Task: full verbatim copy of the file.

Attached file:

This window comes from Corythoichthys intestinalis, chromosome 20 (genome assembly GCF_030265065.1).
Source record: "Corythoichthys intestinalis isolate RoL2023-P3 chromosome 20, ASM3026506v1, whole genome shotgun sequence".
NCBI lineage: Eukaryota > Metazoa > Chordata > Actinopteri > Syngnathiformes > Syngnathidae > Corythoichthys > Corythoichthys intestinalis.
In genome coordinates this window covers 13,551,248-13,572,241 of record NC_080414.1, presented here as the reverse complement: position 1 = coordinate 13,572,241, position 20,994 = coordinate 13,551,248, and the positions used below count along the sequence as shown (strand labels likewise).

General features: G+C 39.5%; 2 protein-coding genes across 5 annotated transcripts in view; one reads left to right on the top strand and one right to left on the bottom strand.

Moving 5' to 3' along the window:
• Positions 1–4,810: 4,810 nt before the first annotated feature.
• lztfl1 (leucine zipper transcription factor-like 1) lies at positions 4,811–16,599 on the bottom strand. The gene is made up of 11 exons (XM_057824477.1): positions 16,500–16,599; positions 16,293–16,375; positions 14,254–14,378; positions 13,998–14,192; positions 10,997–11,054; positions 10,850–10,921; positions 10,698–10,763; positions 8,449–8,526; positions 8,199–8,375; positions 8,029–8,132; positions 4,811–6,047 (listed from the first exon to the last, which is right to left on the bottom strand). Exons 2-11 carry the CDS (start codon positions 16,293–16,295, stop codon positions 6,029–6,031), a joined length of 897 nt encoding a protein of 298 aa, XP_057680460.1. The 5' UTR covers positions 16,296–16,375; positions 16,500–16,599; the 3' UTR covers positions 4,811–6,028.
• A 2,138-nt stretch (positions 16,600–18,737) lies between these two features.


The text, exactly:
This window comes from Corythoichthys intestinalis, chromosome 20 (genome assembly GCF_030265065.1).
Source record: "Corythoichthys intestinalis isolate RoL2023-P3 chromosome 20, ASM3026506v1, whole genome shotgun sequence".
NCBI lineage: Eukaryota > Metazoa > Chordata > Actinopteri > Syngnathiformes > Syngnathidae > Corythoichthys > Corythoichthys intestinalis.
In genome coordinates this window covers 13,551,248-13,572,241 of record NC_080414.1, presented here as the reverse complement: position 1 = coordinate 13,572,241, position 20,994 = coordinate 13,551,248, and the positions used below count along the sequence as shown (strand labels likewise).

General features: G+C 39.5%; 2 protein-coding genes across 5 annotated transcripts in view; one reads left to right on the top strand and one right to left on the bottom strand.

Moving 5' to 3' along the window:
• Positions 1–4,810: 4,810 nt before the first annotated feature.
• lztfl1 (leucine zipper transcription factor-like 1) lies at positions 4,811–16,599 on the bottom strand. The gene is made up of 11 exons (XM_057824477.1): positions 16,500–16,599; positions 16,293–16,375; positions 14,254–14,378; positions 13,998–14,192; positions 10,997–11,054; positions 10,850–10,921; positions 10,698–10,763; positions 8,449–8,526; positions 8,199–8,375; positions 8,029–8,132; positions 4,811–6,047 (listed from the first exon to the last, which is right to left on the bottom strand). Exons 2-11 carry the CDS (start codon positions 16,293–16,295, stop codon positions 6,029–6,031), a joined length of 897 nt encoding a protein of 298 aa, XP_057680460.1. The 5' UTR covers positions 16,296–16,375; positions 16,500–16,599; the 3' UTR covers positions 4,811–6,028.
• A 2,138-nt stretch (positions 16,600–18,737) lies between these two features.